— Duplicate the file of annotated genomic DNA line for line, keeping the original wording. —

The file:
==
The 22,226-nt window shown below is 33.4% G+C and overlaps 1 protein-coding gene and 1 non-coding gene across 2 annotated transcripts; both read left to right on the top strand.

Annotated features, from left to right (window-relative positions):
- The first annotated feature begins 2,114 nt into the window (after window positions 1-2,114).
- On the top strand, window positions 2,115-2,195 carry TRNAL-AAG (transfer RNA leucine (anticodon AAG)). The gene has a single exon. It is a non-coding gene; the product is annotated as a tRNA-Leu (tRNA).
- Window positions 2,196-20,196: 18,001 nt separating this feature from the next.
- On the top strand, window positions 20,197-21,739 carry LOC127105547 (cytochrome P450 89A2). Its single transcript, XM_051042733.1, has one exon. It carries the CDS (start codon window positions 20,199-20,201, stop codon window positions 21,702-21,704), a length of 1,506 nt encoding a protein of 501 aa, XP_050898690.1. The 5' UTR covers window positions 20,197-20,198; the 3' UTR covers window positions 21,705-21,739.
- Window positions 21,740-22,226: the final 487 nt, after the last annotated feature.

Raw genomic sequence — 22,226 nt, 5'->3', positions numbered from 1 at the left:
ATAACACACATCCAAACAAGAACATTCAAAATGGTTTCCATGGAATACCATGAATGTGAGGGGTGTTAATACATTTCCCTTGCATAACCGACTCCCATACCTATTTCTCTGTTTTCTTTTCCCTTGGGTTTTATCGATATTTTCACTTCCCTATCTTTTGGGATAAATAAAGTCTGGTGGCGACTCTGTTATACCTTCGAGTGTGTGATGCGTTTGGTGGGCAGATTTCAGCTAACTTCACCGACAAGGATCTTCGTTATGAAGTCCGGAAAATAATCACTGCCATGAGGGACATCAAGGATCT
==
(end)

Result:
The 22,226-nt window shown below is 33.4% G+C and overlaps 1 protein-coding gene and 1 non-coding gene across 2 annotated transcripts; both read left to right on the top strand.

Annotated features, from left to right (window-relative positions):
- The first annotated feature begins 2,114 nt into the window (after window positions 1-2,114).
- On the top strand, window positions 2,115-2,195 carry TRNAL-AAG (transfer RNA leucine (anticodon AAG)). The gene has a single exon. It is a non-coding gene; the product is annotated as a tRNA-Leu (tRNA).
- Window positions 2,196-20,196: 18,001 nt separating this feature from the next.
- On the top strand, window positions 20,197-21,739 carry LOC127105547 (cytochrome P450 89A2). Its single transcript, XM_051042733.1, has one exon. It carries the CDS (start codon window positions 20,199-20,201, stop codon window positions 21,702-21,704), a length of 1,506 nt encoding a protein of 501 aa, XP_050898690.1. The 5' UTR covers window positions 20,197-20,198; the 3' UTR covers window positions 21,705-21,739.
- Window positions 21,740-22,226: the final 487 nt, after the last annotated feature.

Raw genomic sequence — 22,226 nt, 5'->3', positions numbered from 1 at the left:
ATAACACACATCCAAACAAGAACATTCAAAATGGTTTCCATGGAATACCATGAATGTGAGGGGTGTTAATACATTTCCCTTGCATAACCGACTCCCATACCTATTTCTCTGTTTTCTTTTCCCTTGGGTTTTATCGATATTTTCACTTCCCTATCTTTTGGGATAAATAAAGTCTGGTGGCGACTCTGTTATACCTTCGAGTGTGTGATGCGTTTGGTGGGCAGATTTCAGCTAACTTCACCGACAAGGATCTTCGTTATGAAGTCCGGAAAATAATCACTGCCATGAGGGACATCAAGGATCT